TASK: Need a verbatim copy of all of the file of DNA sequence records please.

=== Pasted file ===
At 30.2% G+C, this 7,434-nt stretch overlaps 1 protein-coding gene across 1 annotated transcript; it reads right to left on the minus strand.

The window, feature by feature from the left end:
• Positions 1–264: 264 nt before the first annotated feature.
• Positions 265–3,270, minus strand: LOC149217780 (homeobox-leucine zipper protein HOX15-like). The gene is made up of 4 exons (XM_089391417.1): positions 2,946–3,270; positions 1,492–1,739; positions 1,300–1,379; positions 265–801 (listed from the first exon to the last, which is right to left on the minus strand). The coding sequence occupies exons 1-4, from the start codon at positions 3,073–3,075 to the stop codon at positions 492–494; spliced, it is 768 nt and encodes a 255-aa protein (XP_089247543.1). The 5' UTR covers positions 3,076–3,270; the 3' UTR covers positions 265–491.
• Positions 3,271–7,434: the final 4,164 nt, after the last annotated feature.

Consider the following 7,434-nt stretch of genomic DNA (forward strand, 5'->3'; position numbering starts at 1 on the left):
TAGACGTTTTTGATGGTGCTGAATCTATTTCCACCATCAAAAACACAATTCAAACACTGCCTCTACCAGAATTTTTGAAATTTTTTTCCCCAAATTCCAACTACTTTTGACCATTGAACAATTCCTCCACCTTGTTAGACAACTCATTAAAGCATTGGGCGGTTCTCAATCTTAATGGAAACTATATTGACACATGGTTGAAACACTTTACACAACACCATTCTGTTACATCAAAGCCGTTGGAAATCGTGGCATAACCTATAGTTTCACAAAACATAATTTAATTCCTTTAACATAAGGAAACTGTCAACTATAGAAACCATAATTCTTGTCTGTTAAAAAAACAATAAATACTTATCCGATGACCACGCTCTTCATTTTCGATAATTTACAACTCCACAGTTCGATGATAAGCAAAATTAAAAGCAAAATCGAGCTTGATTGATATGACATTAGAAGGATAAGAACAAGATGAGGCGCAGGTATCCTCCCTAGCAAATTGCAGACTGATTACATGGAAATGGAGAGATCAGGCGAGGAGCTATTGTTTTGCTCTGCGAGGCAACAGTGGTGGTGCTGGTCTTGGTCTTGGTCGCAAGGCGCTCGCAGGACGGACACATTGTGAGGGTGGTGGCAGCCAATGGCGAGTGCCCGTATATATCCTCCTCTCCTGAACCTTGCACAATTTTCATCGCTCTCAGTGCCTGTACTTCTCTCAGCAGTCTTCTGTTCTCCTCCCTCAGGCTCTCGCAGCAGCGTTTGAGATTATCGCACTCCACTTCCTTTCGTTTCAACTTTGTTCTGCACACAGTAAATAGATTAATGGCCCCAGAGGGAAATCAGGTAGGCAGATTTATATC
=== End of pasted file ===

At 30.2% G+C, this 7,434-nt stretch overlaps 1 protein-coding gene across 1 annotated transcript; it reads right to left on the minus strand.

The window, feature by feature from the left end:
• Positions 1–264: 264 nt before the first annotated feature.
• Positions 265–3,270, minus strand: LOC149217780 (homeobox-leucine zipper protein HOX15-like). The gene is made up of 4 exons (XM_089391417.1): positions 2,946–3,270; positions 1,492–1,739; positions 1,300–1,379; positions 265–801 (listed from the first exon to the last, which is right to left on the minus strand). The coding sequence occupies exons 1-4, from the start codon at positions 3,073–3,075 to the stop codon at positions 492–494; spliced, it is 768 nt and encodes a 255-aa protein (XP_089247543.1). The 5' UTR covers positions 3,076–3,270; the 3' UTR covers positions 265–491.
• Positions 3,271–7,434: the final 4,164 nt, after the last annotated feature.

Consider the following 7,434-nt stretch of genomic DNA (forward strand, 5'->3'; position numbering starts at 1 on the left):
TAGACGTTTTTGATGGTGCTGAATCTATTTCCACCATCAAAAACACAATTCAAACACTGCCTCTACCAGAATTTTTGAAATTTTTTTCCCCAAATTCCAACTACTTTTGACCATTGAACAATTCCTCCACCTTGTTAGACAACTCATTAAAGCATTGGGCGGTTCTCAATCTTAATGGAAACTATATTGACACATGGTTGAAACACTTTACACAACACCATTCTGTTACATCAAAGCCGTTGGAAATCGTGGCATAACCTATAGTTTCACAAAACATAATTTAATTCCTTTAACATAAGGAAACTGTCAACTATAGAAACCATAATTCTTGTCTGTTAAAAAAACAATAAATACTTATCCGATGACCACGCTCTTCATTTTCGATAATTTACAACTCCACAGTTCGATGATAAGCAAAATTAAAAGCAAAATCGAGCTTGATTGATATGACATTAGAAGGATAAGAACAAGATGAGGCGCAGGTATCCTCCCTAGCAAATTGCAGACTGATTACATGGAAATGGAGAGATCAGGCGAGGAGCTATTGTTTTGCTCTGCGAGGCAACAGTGGTGGTGCTGGTCTTGGTCTTGGTCGCAAGGCGCTCGCAGGACGGACACATTGTGAGGGTGGTGGCAGCCAATGGCGAGTGCCCGTATATATCCTCCTCTCCTGAACCTTGCACAATTTTCATCGCTCTCAGTGCCTGTACTTCTCTCAGCAGTCTTCTGTTCTCCTCCCTCAGGCTCTCGCAGCAGCGTTTGAGATTATCGCACTCCACTTCCTTTCGTTTCAACTTTGTTCTGCACACAGTAAATAGATTAATGGCCCCAGAGGGAAATCAGGTAGGCAGATTTATATC